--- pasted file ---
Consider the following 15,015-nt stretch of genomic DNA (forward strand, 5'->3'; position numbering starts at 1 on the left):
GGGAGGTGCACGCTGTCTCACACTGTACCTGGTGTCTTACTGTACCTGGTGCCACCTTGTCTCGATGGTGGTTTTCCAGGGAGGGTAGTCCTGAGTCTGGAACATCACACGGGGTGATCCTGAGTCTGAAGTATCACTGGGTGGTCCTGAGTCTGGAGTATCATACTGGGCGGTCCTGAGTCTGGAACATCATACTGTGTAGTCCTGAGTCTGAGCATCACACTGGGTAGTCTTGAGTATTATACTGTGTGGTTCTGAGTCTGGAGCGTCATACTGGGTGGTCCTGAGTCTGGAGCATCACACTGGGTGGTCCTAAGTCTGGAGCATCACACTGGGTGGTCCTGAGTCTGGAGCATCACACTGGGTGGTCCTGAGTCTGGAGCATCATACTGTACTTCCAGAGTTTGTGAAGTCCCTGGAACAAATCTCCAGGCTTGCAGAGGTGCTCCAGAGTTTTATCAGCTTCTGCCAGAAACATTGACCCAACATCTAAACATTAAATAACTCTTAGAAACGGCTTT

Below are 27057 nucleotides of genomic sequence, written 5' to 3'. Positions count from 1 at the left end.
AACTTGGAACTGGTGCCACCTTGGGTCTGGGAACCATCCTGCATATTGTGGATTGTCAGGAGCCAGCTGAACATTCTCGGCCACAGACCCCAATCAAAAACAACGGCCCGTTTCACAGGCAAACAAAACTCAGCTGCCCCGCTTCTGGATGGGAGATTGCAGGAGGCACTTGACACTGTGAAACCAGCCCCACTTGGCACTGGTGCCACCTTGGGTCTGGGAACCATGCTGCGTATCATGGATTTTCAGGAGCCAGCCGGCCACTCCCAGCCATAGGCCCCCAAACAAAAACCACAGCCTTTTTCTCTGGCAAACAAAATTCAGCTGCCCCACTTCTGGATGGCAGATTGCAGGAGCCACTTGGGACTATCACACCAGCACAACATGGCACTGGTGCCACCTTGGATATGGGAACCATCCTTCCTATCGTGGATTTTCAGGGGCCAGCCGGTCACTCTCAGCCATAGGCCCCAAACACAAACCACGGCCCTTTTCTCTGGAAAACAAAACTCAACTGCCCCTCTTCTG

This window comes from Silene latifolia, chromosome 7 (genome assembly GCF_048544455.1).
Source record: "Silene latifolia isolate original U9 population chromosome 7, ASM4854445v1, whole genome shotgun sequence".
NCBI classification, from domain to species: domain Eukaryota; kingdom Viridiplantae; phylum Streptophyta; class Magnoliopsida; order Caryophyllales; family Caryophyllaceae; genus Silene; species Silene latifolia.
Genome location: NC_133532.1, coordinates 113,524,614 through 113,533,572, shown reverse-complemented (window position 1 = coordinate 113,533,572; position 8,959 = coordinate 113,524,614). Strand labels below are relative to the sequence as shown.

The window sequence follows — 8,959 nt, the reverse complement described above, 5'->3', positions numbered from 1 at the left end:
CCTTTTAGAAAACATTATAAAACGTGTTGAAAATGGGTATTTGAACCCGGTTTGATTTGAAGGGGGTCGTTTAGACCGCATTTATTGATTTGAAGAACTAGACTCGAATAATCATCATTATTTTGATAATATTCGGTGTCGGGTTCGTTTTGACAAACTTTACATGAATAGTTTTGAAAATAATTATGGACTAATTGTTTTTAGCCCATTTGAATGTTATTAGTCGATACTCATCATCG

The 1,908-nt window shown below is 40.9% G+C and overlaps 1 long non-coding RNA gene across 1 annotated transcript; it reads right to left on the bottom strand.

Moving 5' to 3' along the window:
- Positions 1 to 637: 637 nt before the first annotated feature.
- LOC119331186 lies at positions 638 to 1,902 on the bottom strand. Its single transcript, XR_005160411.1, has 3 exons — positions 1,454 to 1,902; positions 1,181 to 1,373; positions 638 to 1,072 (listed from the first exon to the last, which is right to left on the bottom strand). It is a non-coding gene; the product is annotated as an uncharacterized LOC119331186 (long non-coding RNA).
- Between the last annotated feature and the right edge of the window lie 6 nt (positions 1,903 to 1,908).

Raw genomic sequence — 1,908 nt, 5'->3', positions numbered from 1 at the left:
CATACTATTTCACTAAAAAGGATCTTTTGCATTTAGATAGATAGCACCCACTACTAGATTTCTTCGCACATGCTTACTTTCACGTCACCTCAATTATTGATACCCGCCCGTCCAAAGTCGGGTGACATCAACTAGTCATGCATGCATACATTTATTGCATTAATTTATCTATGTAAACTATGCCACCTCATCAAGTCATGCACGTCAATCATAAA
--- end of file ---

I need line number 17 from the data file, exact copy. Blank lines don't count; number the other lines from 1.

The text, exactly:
CATACTATTTCACTAAAAAGGATCTTTTGCATTTAGATAGATAGCACCCACTACTAGATTTCTTCGCACATGCTTACTTTCACGTCACCTCAATTATTGATACCCGCCCGTCCAAAGTCGGGTGACATCAACTAGTCATGCATGCATACATTTATTGCATTAATTTATCTATGTAAACTATGCCACCTCATCAAGTCATGCACGTCAATCATAAA